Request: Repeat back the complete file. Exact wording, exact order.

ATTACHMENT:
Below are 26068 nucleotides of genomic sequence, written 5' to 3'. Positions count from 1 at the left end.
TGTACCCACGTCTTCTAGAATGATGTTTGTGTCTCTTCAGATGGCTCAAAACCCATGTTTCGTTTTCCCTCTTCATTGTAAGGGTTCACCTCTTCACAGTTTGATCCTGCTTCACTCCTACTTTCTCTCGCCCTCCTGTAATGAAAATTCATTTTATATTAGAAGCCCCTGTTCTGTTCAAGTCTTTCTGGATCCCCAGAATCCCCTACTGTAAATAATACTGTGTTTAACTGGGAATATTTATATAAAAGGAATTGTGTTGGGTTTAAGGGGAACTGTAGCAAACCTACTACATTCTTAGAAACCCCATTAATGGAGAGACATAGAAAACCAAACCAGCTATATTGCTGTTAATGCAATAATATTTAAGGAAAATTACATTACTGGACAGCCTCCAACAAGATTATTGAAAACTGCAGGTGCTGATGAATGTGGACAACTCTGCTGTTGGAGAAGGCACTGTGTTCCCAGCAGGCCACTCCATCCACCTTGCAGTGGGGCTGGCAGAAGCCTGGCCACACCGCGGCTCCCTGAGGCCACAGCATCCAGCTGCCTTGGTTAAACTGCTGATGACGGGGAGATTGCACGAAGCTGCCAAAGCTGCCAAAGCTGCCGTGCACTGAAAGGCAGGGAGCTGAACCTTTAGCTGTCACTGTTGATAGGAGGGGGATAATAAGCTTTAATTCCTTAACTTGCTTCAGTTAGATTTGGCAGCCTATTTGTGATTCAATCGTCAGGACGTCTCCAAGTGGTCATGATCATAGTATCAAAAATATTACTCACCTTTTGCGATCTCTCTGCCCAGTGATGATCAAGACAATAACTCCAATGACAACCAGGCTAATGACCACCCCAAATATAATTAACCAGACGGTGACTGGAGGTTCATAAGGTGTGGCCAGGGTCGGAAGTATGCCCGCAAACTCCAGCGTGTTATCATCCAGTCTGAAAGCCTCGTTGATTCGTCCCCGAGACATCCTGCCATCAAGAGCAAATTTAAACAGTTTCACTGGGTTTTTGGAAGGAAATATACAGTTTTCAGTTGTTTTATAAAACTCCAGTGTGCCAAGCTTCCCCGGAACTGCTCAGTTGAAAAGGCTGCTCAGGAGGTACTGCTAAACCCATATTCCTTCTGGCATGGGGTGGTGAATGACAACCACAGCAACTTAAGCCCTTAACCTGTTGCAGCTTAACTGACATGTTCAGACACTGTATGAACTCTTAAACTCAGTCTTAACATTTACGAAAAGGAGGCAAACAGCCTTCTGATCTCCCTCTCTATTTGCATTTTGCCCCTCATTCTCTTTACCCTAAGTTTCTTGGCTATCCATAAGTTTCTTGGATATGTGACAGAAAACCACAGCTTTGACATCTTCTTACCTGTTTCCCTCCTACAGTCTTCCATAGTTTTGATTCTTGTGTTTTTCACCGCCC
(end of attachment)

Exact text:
Below are 26068 nucleotides of genomic sequence, written 5' to 3'. Positions count from 1 at the left end.
TGTACCCACGTCTTCTAGAATGATGTTTGTGTCTCTTCAGATGGCTCAAAACCCATGTTTCGTTTTCCCTCTTCATTGTAAGGGTTCACCTCTTCACAGTTTGATCCTGCTTCACTCCTACTTTCTCTCGCCCTCCTGTAATGAAAATTCATTTTATATTAGAAGCCCCTGTTCTGTTCAAGTCTTTCTGGATCCCCAGAATCCCCTACTGTAAATAATACTGTGTTTAACTGGGAATATTTATATAAAAGGAATTGTGTTGGGTTTAAGGGGAACTGTAGCAAACCTACTACATTCTTAGAAACCCCATTAATGGAGAGACATAGAAAACCAAACCAGCTATATTGCTGTTAATGCAATAATATTTAAGGAAAATTACATTACTGGACAGCCTCCAACAAGATTATTGAAAACTGCAGGTGCTGATGAATGTGGACAACTCTGCTGTTGGAGAAGGCACTGTGTTCCCAGCAGGCCACTCCATCCACCTTGCAGTGGGGCTGGCAGAAGCCTGGCCACACCGCGGCTCCCTGAGGCCACAGCATCCAGCTGCCTTGGTTAAACTGCTGATGACGGGGAGATTGCACGAAGCTGCCAAAGCTGCCAAAGCTGCCGTGCACTGAAAGGCAGGGAGCTGAACCTTTAGCTGTCACTGTTGATAGGAGGGGGATAATAAGCTTTAATTCCTTAACTTGCTTCAGTTAGATTTGGCAGCCTATTTGTGATTCAATCGTCAGGACGTCTCCAAGTGGTCATGATCATAGTATCAAAAATATTACTCACCTTTTGCGATCTCTCTGCCCAGTGATGATCAAGACAATAACTCCAATGACAACCAGGCTAATGACCACCCCAAATATAATTAACCAGACGGTGACTGGAGGTTCATAAGGTGTGGCCAGGGTCGGAAGTATGCCCGCAAACTCCAGCGTGTTATCATCCAGTCTGAAAGCCTCGTTGATTCGTCCCCGAGACATCCTGCCATCAAGAGCAAATTTAAACAGTTTCACTGGGTTTTTGGAAGGAAATATACAGTTTTCAGTTGTTTTATAAAACTCCAGTGTGCCAAGCTTCCCCGGAACTGCTCAGTTGAAAAGGCTGCTCAGGAGGTACTGCTAAACCCATATTCCTTCTGGCATGGGGTGGTGAATGACAACCACAGCAACTTAAGCCCTTAACCTGTTGCAGCTTAACTGACATGTTCAGACACTGTATGAACTCTTAAACTCAGTCTTAACATTTACGAAAAGGAGGCAAACAGCCTTCTGATCTCCCTCTCTATTTGCATTTTGCCCCTCATTCTCTTTACCCTAAGTTTCTTGGCTATCCATAAGTTTCTTGGATATGTGACAGAAAACCACAGCTTTGACATCTTCTTACCTGTTTCCCTCCTACAGTCTTCCATAGTTTTGATTCTTGTGTTTTTCACCGCCC